On Dec. 11, the Democratic-controlled House of Representatives passed the Farm Workforce Modernization Act of 2019 (H.R. 5038), a massive amnesty that the bill’s title tries to disguise. The final vote, mostly along party lines, was 260-165.

By giving the legislation a sympathetic but totally misleading name, its Open Borders signatories hope that the public will get behind it, and encourage the Senate to pass it.

The House dares not identify H.R. 5038 as what it is: an amnesty that includes lifetime valid work permits, green cards and a path to citizenship for up to 1.5 million illegal aliens who have been employed — or claim they’ve been employed — in agriculture at least part time during the last two years. Amnesty would also be granted to their family members.

Illegal alien ag workers who spent as little as weekends-only on the job would qualify. But a big caveat, the green cards won’t come until the workers have been subjected to a minimum of four years of slave-like labor.

Growers know that once their laborers have green cards in hand, the workers will leave their indentured servitude positions to head off for better jobs in construction, manufacturing or retail.

History confirms this pattern. The Immigration Reform and Control Act of 1986 granted amnesty to about 1.1 million so-called Special Agricultural Workers, or SAWS, plus their spouses and minor children. But once the government issued the green cards, the ag workers quickly found more lucrative employment.

H.R. 5038 extends its damage beyond the ag industry. The bill’s sponsors kept the numerically unlimited H-2A category for seasonal work. But, H.R. 5038 expanded the H-2A guest worker program to include dairy, meat and fish processing, and canning employment, and would also set aside 20,000 H-2A visas each year that could be used for year-round agricultural jobs traditionally held by American workers.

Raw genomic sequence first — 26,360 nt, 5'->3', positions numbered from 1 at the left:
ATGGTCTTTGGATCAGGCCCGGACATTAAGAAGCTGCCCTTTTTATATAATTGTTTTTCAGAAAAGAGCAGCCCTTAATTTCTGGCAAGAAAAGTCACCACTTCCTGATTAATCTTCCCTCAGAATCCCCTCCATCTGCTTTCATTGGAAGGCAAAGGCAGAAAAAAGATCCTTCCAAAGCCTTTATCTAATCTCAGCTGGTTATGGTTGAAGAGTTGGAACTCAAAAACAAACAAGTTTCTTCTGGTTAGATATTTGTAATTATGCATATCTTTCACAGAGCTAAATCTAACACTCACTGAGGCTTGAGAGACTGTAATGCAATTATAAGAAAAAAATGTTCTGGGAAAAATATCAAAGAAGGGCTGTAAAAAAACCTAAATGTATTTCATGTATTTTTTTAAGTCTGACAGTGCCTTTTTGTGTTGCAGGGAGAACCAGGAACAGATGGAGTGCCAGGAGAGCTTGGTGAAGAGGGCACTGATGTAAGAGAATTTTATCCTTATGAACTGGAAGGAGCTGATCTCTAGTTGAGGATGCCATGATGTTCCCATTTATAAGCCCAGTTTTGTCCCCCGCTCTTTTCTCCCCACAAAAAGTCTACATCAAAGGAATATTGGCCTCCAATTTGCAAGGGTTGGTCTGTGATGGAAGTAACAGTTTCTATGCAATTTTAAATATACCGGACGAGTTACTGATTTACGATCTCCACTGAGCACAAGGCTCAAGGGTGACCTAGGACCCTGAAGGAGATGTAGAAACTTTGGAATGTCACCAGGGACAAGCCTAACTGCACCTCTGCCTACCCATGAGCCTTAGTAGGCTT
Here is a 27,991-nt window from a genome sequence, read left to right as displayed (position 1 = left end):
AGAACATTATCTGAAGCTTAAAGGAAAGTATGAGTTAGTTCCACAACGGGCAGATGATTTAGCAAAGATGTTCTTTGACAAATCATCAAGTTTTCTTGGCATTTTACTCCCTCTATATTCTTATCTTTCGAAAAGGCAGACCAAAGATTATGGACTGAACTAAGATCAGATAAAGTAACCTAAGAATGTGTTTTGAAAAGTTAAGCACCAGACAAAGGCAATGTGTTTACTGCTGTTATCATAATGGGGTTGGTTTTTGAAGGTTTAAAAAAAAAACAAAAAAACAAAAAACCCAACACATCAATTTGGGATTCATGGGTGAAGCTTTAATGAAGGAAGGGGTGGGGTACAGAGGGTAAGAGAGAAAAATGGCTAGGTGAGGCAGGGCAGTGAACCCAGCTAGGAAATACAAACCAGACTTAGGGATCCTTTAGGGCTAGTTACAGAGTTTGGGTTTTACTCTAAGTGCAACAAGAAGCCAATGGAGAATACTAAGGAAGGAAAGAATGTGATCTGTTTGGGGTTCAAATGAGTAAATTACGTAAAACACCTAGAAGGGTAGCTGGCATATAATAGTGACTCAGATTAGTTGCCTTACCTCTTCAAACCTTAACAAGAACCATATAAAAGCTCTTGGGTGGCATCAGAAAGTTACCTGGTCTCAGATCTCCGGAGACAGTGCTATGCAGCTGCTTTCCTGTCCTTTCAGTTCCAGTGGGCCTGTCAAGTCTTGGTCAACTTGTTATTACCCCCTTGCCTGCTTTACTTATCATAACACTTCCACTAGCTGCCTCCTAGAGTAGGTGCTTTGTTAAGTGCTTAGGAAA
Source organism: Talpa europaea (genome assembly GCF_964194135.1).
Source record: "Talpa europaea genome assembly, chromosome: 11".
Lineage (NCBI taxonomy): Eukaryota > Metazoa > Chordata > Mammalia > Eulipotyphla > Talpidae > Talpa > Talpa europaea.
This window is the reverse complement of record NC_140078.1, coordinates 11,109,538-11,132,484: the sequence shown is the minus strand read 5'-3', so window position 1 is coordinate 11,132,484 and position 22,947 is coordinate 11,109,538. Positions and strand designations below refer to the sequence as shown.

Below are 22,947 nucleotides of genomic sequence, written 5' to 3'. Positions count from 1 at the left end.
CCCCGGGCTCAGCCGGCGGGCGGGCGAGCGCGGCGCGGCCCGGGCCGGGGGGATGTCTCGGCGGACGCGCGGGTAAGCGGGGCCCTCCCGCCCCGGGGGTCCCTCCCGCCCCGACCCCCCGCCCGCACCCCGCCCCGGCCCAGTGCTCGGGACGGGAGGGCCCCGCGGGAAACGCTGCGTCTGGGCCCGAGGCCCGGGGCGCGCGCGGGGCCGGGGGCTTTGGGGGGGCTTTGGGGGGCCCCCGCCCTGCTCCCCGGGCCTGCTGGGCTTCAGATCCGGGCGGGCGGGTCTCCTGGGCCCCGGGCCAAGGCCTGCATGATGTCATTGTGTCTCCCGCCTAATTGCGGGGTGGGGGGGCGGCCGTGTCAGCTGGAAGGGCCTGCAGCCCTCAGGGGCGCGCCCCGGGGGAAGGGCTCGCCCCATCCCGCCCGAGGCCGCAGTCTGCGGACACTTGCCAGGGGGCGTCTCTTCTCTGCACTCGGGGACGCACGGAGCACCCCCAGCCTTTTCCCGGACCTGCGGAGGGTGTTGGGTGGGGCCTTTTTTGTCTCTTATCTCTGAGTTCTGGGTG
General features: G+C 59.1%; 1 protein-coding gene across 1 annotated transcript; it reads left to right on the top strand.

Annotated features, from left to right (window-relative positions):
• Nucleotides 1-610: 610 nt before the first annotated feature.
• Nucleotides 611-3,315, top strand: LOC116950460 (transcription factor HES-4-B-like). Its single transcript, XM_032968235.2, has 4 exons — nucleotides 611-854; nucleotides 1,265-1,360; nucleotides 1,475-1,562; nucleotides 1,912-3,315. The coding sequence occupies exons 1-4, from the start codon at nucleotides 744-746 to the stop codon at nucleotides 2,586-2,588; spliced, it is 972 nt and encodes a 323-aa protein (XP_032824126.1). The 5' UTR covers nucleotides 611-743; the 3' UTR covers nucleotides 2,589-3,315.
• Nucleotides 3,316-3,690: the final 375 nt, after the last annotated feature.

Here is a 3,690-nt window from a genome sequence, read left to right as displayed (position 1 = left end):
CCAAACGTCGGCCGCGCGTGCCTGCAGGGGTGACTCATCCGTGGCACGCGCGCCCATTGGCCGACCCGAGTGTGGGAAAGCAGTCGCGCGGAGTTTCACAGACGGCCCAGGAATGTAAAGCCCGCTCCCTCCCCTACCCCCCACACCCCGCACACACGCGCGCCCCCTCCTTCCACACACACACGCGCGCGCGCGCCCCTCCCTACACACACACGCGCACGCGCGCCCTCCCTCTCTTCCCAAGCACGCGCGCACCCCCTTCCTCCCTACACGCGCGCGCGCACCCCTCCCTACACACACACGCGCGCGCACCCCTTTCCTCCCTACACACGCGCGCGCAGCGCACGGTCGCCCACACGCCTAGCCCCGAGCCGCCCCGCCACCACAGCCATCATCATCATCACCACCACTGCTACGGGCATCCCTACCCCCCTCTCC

The bill would also create 40,000 additional green cards each year for longtime H-2A workers and other low-skilled foreign workers. If H.R. 5038 becomes law, it would virtually ensure that Americans employed or seeking employment in several industries would be shut out or possibly lose the jobs they already hold.

Passed without debate, the legislators didn’t acknowledge the inconvenient truth that legal immigrants or U.S. citizens hold about 50 percent of agriculture or agriculturally related positions.

H.R. 5038 offers not a modicum of modernization. The House bill, bowing to the powerful ag lobby made up of mostly former federal employees, spends more than $100 million annually to guarantee that growers will have continued access to unproductive, low-wage immigrant labor.

True modernization means mechanization. Unlike humans, robots can operate 24/7 and have been successfully put to use worldwide. Machines manufactured in Australia, Holland and Japan harvest radishes, brussels sprouts, kale and other crops at, compared to manual picking, lightning-like speed.

Once employers become foreign worker-dependent, they stop looking for practical alternatives like mechanization. Employers count on immigrant workers’ continuous presence in their future plans instead of taking full advantage of the no-cap H-2A visa.

At the same time, foreign workers come to depend on their meager earnings to support their families, thereby vastly increasing the likelihood that the “guests” will become permanent fixtures. As the old and often-repeated immigration bromide goes, nothing is more permanent than a guest worker.

Congress has introduced an ag amnesty bill every year for more than a decade. Anti-American worker Rep. Zoe Lofgren, D-Calif., who during her 25-year congressional career has an unbroken record of endorsing more worker visas, is the original sponsor of H.R. 5038.

But if Congress really wanted to help farm workers instead of their hooked-on-cheap-labor employers, it would slow, instead of promote, more guest programs that will eventually include amnesty.

— Joe Guzzardi is an analyst and researcher with Progressives for Immigration Reform who now lives in Pittsburgh. He can be reached at jguzzardi@pfirdc.org, or follow him on Twitter: @joeguzzardi19. Click here to read previous columns. The opinions expressed are his own.

Joe Guzzardi is an Institute for Sound Public Policy analyst who has written about immigration for more than 30 years. A California native who now lives in Pittsburgh, he can be reached at jguzzardi@ifspp.org. The opinions expressed are his own.